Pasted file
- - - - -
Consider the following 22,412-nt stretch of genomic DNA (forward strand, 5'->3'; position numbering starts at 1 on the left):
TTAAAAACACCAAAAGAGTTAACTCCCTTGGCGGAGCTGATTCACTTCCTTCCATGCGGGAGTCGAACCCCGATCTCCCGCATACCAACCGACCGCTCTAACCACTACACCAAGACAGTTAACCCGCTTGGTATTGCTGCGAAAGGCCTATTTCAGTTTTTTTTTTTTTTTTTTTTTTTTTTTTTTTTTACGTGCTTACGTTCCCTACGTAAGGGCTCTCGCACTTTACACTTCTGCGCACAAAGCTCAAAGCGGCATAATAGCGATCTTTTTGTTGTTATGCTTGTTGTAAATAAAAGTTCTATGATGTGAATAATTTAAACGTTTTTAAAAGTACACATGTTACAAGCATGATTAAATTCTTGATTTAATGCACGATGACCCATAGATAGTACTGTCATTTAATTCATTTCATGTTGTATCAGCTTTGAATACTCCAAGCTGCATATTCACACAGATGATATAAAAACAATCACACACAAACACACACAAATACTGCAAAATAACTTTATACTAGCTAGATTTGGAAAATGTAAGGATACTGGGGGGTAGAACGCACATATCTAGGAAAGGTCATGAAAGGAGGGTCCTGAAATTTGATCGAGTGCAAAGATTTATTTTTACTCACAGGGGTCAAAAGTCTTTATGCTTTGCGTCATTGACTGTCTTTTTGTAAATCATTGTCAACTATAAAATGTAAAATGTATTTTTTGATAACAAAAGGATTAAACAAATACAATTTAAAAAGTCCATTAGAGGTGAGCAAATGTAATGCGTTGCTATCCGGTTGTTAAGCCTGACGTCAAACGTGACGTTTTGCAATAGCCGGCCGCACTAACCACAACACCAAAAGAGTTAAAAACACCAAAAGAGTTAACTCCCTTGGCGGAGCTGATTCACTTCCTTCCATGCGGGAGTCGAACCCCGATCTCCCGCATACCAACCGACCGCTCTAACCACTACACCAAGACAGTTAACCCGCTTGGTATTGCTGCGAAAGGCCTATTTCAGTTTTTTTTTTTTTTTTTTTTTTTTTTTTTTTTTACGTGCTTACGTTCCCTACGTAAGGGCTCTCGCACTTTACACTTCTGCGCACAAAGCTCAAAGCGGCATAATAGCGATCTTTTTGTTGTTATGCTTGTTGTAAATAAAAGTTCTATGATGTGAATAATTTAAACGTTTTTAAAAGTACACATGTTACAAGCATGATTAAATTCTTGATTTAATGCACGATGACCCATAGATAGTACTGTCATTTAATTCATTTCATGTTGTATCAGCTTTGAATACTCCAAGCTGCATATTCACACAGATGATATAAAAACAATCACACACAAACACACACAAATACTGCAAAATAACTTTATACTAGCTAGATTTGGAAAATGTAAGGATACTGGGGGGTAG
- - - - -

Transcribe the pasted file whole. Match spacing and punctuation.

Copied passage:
Consider the following 22,412-nt stretch of genomic DNA (forward strand, 5'->3'; position numbering starts at 1 on the left):
TTAAAAACACCAAAAGAGTTAACTCCCTTGGCGGAGCTGATTCACTTCCTTCCATGCGGGAGTCGAACCCCGATCTCCCGCATACCAACCGACCGCTCTAACCACTACACCAAGACAGTTAACCCGCTTGGTATTGCTGCGAAAGGCCTATTTCAGTTTTTTTTTTTTTTTTTTTTTTTTTTTTTTTTTACGTGCTTACGTTCCCTACGTAAGGGCTCTCGCACTTTACACTTCTGCGCACAAAGCTCAAAGCGGCATAATAGCGATCTTTTTGTTGTTATGCTTGTTGTAAATAAAAGTTCTATGATGTGAATAATTTAAACGTTTTTAAAAGTACACATGTTACAAGCATGATTAAATTCTTGATTTAATGCACGATGACCCATAGATAGTACTGTCATTTAATTCATTTCATGTTGTATCAGCTTTGAATACTCCAAGCTGCATATTCACACAGATGATATAAAAACAATCACACACAAACACACACAAATACTGCAAAATAACTTTATACTAGCTAGATTTGGAAAATGTAAGGATACTGGGGGGTAGAACGCACATATCTAGGAAAGGTCATGAAAGGAGGGTCCTGAAATTTGATCGAGTGCAAAGATTTATTTTTACTCACAGGGGTCAAAAGTCTTTATGCTTTGCGTCATTGACTGTCTTTTTGTAAATCATTGTCAACTATAAAATGTAAAATGTATTTTTTGATAACAAAAGGATTAAACAAATACAATTTAAAAAGTCCATTAGAGGTGAGCAAATGTAATGCGTTGCTATCCGGTTGTTAAGCCTGACGTCAAACGTGACGTTTTGCAATAGCCGGCCGCACTAACCACAACACCAAAAGAGTTAAAAACACCAAAAGAGTTAACTCCCTTGGCGGAGCTGATTCACTTCCTTCCATGCGGGAGTCGAACCCCGATCTCCCGCATACCAACCGACCGCTCTAACCACTACACCAAGACAGTTAACCCGCTTGGTATTGCTGCGAAAGGCCTATTTCAGTTTTTTTTTTTTTTTTTTTTTTTTTTTTTTTTTACGTGCTTACGTTCCCTACGTAAGGGCTCTCGCACTTTACACTTCTGCGCACAAAGCTCAAAGCGGCATAATAGCGATCTTTTTGTTGTTATGCTTGTTGTAAATAAAAGTTCTATGATGTGAATAATTTAAACGTTTTTAAAAGTACACATGTTACAAGCATGATTAAATTCTTGATTTAATGCACGATGACCCATAGATAGTACTGTCATTTAATTCATTTCATGTTGTATCAGCTTTGAATACTCCAAGCTGCATATTCACACAGATGATATAAAAACAATCACACACAAACACACACAAATACTGCAAAATAACTTTATACTAGCTAGATTTGGAAAATGTAAGGATACTGGGGGGTAG